April 13, 2022

Gooseberry Jam

New technology sometimes sucks -  just saying that if you get a new coil top stove, the safety burners don't allow you to keep something boiling easily.  It's a pretty stove,  but inefficient and causes emergency burner changes when trying to heat a canning kettle for heat processing yummy jam.

I have to make room in the freezer so I can shift the freezer contents of the fridge into said freezer next week, and then empty it enough to eventually defrost it.   I have gooseberries from last year and the year before that I've been wanting to use for jam.  I didn't really have enough  any one year because they are so tiny.    It turned out there was also an old packet, which was freezer burnt, so it went to the compost bin.

the few red gooseberries turned the jam red!
But I had over 1500 g of berries, maybe 1700g.   I sorted out the best 1000g and put them in a pot.  The best producing bush is very old.  It has hard green berries which never ripen because the birds get them first, or they get some sort of bug or blistering as they get softer.   So I harvest the tiny green berries unripe, top and tail them and if I'm not using them immediately, toss them in the freezer.   I have a newer bush, but it has just started bearing fruit.  It gave me about 15 lovely deep red berries last year, which I'd tossed in with last year's harvest.

I was using an 1832 recipe from Cooks Own Book, which is a delightful encyclopedia style cookery book.  It's easy to read and find recipes.   It calls for only half the weight of berries in sugar or a ratio of 1 part sugar to 2 parts gooseberries.   Other period recipes call for 3/4 lb of sugar to each 1lb of berries to as much as a 1:1 ratio of sugar to berries.  I opted for  using 750g of sugar to my 1kg of berries, because they were still pretty tart.

The because the berries were frozen, there were enough ice crystals to keep them from burning as they thawed and started to cook.   I turned the burner off after they started to thicken up.  Gooseberries have a lot of pectin in them, and I still hadn't added the sugar.   After the boiling stopped, I added the sugar in small amounts, stirring it in to dissolve between additions.  This helps keep the sugar from sticking and burning.   Then after we finally got the hot water bath to boil - we had to change a burner out on the new stove -   I brought the jam back up to a boil and boiled it until it started to thicken once again and a dollop on a cold plate showed it was done.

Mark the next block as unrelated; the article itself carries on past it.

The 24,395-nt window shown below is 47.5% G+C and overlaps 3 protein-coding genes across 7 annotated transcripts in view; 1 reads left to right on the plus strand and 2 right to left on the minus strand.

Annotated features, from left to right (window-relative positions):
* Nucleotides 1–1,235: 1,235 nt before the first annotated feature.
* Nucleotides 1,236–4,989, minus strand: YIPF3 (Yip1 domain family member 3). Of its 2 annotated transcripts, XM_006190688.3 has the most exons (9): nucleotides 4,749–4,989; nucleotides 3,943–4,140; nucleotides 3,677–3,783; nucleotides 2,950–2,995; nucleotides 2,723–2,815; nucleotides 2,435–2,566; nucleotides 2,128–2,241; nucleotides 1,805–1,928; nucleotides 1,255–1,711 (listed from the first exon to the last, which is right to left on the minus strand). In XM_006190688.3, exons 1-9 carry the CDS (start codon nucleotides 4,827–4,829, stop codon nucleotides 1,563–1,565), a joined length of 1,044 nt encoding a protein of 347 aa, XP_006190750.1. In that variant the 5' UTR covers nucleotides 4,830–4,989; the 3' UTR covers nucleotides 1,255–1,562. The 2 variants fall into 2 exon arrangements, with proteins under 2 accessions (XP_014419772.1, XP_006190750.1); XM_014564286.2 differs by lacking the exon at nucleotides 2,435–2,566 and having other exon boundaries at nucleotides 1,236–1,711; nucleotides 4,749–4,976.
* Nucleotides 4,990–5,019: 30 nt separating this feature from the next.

I put the jam into hot jars, added lids and tossed them in the canner.  Once the water came back to a boil, I let it boil for  10 minutes.  Out came these beautiful little jars of jam.   Gooseberries are indeed an old fashioned flavour, and it does take a lot of extra work to process the berries at first, but oh, it's lovely, lovely jam.   What is also nice is that those few red berries dissolved giving the jam a lovely red colour.

Recipe -  Gooseberry Jam

1 kg gooseberries

750 g sugar

1 1/2 tbsn lemon juice

1/4 c water if berries are fresh or dry frozen.

Top and tail the gooseberries, removing the stem and flower ends from each berry.

Put in a large heavy bottomed pot with water if necessary and the lemon juice.    The lemon juice is a modern precaution to make sure the jam is acidic enough to prevent bacteria from growing or so I've been told.

Cook the berries up on medium heat, stirring periodically until the berries start to get soft.  Take the pot off the heat and when it is slightly cooled, add the sugar in several additions, stirring in between until the sugar is completely dissolved.

Put the jam back on the heat and bring to a boil.  Boil about 5-10 minutes, stirring constantly and scraping the bottom of the pot, so that the jam doesn't scorch.    Test the jam on a cold plate to see if it is of a jam-like consistency, holds it's shape when you run your finger through the dollop etc.   With a funnel, pour the jam (I use a stainless ladle) into prepared (clean and hot) jars.   Wipe the rims of the jars to remove any spills and traces of jam.  Put new lids and clean rings on the jars.    Put into a hot water bath canner which has reached boiling.   Bring the water back to a boil and then start timing.  10 minutes for 250 ml jars 15 minutes for 500 ml jars.   Remove jars and let them sit over night without moving them.  Any jars which don't seal properly, with an indent or the lid concave and secure, should be stored in the fridge and used within a few weeks.